Who's groovier, Michael Jackson or the Bee Gees?

Sunday, 4 October 2015

October 4th, 1975 - Marvel UK, 40 years ago this week.

In this week in 1975, there were two versions of Fattie Bum Bum and two versions of Una Paloma Blanca on the UK singles chart at the same time. How on Earth did we ever survive the 1970s with sanity intact?

We survived because we had the world's greatest comic company to restore our equilibriums at the end of each and every week.

Spider-Man Comics Weekly #138

Speaking of which, Spider-Man's definitely in need of some equilibrium restoration as he hits full-on hallucinatory mode this issue.

And Iron Man's up against AIM. Frankly, he's making a meal of it. He seems to have been up against them for months now.

Marvel UK, Avengers #107, the Squadron Sinister

"The master of kung-fu begins his wildest adventure yet!" it tells us. But I don't know what it is, as I never had this issue.

I do though spot that the Squadron Sinister storyline isn't over yet.

Marvel UK, Dracula Lives #50

Dracula Lives confounds many a doomsayer by hitting the big 50.

Marvel UK, Planet of the Apes #50, Escape From The Planet of the Apes

Planet of the Apes makes the big 50 as well - and does so by launching into its adaptation of Escape From the Planet of the Apes, which I seem to recall was drawn by the mighty Rico Rival but I could be wrong.

Mighty World of Marvel #157

I don't have a clue what any of the stories are in this issue - unless one of them is that one where the Hulk grows to be five hundred foot tall and holds the Fantastic Four and Daredevil in his hands. I think we all remember that one.

Marvel UK, the Super-Heroes #31, the Cat

The Original X-Men, Ant-Man and the Cat?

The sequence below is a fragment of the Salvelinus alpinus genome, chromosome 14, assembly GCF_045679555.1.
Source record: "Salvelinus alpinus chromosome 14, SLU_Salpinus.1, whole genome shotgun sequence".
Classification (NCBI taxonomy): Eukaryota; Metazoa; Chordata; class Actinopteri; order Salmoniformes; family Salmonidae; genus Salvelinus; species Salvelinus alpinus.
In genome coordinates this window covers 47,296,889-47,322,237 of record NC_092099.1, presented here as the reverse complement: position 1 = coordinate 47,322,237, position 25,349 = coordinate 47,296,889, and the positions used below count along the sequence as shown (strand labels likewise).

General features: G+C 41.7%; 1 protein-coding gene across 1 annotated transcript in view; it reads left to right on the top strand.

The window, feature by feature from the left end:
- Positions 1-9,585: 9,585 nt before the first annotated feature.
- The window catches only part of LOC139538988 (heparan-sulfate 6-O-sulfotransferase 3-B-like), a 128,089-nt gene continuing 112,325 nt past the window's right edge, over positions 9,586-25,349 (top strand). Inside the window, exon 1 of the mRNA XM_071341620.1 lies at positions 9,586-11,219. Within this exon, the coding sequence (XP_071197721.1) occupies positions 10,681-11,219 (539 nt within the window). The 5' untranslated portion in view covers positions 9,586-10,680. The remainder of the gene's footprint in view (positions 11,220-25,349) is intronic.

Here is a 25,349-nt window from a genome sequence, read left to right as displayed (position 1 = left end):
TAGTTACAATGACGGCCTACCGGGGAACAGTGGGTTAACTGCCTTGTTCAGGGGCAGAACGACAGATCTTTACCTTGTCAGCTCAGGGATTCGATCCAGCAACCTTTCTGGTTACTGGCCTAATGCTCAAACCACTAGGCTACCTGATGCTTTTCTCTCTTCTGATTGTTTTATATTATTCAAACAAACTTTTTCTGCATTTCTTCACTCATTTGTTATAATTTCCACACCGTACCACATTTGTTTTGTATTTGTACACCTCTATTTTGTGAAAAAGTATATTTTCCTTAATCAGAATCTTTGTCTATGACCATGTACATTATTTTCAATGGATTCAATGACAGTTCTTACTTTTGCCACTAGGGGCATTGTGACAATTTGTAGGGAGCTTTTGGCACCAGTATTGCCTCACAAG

All in one comic?

It's like Marvel UK asked, "What's the lineup most likely to get a comic cancelled in the shortest possible amount of time?" and then published it.

5 comments:

John Jenkins said...

Now that we have survived the seventies, eighties, nineties, noughties and are halfway through the teens, I'm finding my favourite survival technique is 'living in the seventies'. No wonder I love this site.

TC said...

They played Una Paloma Blanca on the radio about every 15 minutes in the US in 1975. I don't even know which version. George Baker, Jonathan King, Slim Whitman, Bobby Vinton. Maybe all of them; they all started to sound alike to me. And it might be easier to list the singers who did NOT cover that song.

The Whitman version turned up again ca. 1980 in TV ads for a compilation album of his greatest hits. The ad said he outsold Elvis Presley and The Beatles in downtown France or something.

Offhand, I can't name one good song from the 1970's that wasn't written by either Ann Wilson or Stevie Nicks. Even the Bay City Rollers had a hit in 1975.

Re: The Super Heroes loser line-up, I guess it's just as well that The Cat and Ant-Man weren't huge smash hits. DC might have sued Marvel, claiming that the characters were swiped from Catwoman and the Atom. By the time the (new) X-Men really caught on, the statute of limitations for a copyright suit had probably already expired. And the Doom Patrol had already been cancelled by then, anyway.

Anonymous said...

Una Paloma Blanca? That's what that thing was?
TC is right. They played that constantly. It was seared into our brains.
I HAD forgotten about it...

Thanks. Thanks a bunch.
M.P.

Steve W. said...

I'm genuinely shocked that Una Paloma Blanca was played in America. In Britain, there's a long and dishonourable tradition of terrible European songs becoming hits, thanks to people hearing them on their summer holidays in Europe and then buying them when they get back home, to remind themselves of their holiday. In the UK, Una Paloma Blanca definitely fell into that category. I'm not sure how it came to catch on in America, unless lots of Americans had holidays in Spain that year, for some reason.

Colin Jones said...

Don't forget the Wurzels' parody version - 'I Am A Cider Drinker'. Funny how Dracula Lives gets a blurb to celebrate the 50th issue but POTA doesn't. And Dracula Lives also keeps its' original corner-box picture, if only POTA had too. The adaptation of "Escape" was indeed drawn by Rico Rival - all the apes strips from the UK POTA issues can be read on the Hunter's Planet Of The Apes website.

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